Percentage of patients with an office visit within the measurement period and with a new diagnosis of clinically significant Benign Prostatic Hyperplasia who have International Prostate Symptoms Score (IPSS) or American Urological Association (AUA) Symptom Index (SI) documented at time of diagnosis and again 6-12 months later with an improvement of 3 points
Male patients with an initial diagnosis of benign prostatic hyperplasia 6 months prior to, or during the measurement period, and a urinary symptom score assessment within 1 month of initial diagnosis and a follow-up urinary symptom score assessment within 6-12 months, who had a qualifying visit during the measurement period.
Patients with urinary retention that starts within 1 year of initial BPH diagnosis
Patients with an initial BPH diagnosis that starts during, or within 30 days of hospitalization
Patients with a diagnosis of morbid obesity, or with a BMI Exam >40 before the follow up urinary symptom score.
Patients with a documented improvement of at least 3 points in their urinary symptom score during the measurement period
A meaningful improvement is a negative 3 point change in the urinary symptom score. The quality improves when a higher proportion of people meet the meaningful improvement definition.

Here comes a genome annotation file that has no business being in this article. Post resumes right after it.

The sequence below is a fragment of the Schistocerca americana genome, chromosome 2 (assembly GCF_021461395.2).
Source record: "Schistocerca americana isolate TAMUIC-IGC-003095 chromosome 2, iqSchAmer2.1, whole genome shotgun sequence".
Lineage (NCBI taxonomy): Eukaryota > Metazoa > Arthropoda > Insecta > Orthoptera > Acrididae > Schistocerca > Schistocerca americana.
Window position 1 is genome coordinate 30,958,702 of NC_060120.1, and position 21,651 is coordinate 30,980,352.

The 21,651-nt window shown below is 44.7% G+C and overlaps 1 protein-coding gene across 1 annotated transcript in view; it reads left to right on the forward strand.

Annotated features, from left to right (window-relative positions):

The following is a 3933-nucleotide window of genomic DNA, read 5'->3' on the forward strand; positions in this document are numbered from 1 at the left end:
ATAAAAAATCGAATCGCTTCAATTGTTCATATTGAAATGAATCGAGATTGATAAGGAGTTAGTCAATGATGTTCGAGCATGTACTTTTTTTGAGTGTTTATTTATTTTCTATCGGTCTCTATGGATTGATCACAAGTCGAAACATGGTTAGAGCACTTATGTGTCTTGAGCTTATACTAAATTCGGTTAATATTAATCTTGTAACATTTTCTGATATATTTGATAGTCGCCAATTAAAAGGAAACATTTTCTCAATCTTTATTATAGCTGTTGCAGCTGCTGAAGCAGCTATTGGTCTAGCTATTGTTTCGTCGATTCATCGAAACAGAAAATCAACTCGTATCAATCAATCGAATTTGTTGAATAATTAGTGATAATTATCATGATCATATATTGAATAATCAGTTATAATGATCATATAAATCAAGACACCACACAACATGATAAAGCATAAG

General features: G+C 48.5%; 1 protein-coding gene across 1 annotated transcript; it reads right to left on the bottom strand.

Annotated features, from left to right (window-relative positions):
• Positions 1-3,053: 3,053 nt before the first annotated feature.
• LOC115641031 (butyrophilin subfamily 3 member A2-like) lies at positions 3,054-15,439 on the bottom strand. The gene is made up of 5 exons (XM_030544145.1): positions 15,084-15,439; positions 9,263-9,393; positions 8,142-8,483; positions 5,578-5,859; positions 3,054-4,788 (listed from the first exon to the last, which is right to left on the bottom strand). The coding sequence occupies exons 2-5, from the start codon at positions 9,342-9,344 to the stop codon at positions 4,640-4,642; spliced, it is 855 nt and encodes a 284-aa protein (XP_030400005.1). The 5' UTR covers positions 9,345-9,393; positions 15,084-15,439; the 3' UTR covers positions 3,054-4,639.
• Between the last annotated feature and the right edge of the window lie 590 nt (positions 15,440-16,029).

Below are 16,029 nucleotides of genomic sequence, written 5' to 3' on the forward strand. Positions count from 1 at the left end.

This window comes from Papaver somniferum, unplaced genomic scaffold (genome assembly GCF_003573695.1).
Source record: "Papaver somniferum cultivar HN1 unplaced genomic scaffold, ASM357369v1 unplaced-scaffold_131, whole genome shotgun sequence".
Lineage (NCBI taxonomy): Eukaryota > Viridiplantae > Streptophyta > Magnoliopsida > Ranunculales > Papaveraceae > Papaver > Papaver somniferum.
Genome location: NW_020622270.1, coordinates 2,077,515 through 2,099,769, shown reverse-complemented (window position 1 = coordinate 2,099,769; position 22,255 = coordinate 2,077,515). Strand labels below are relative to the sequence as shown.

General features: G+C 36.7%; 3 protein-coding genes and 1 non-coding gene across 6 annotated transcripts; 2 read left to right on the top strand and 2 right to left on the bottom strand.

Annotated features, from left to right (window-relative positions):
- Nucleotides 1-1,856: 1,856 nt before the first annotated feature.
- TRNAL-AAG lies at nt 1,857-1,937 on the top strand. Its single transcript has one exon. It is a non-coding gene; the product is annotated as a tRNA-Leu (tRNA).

The IPSS is inclusive of the symptom index score and the quality of life score. The AUA-SI is the symptom index score alone and must be added to the QOL score. The AUA-SI with the QOL equals the IPSS. Both of these are the urinary symptom score.
The patient must have a urinary symptom score (USS) within 1 month after initial diagnosis. If more than one USS in the initial one month, then the first USS counts. The patient must have a USS again at 6-12 months after the initial diagnosis and if more than one USS in this time frame, then the last USS counts.
Hospitalization within 30 days of Initial BPH Diagnosis refers to a 30 day period between the end of the hospitalization and the clinical office setting BPH diagnosis. This is due to aggravating factors from hospitalization, such as bed rest, medications, surgery, and altered body functions.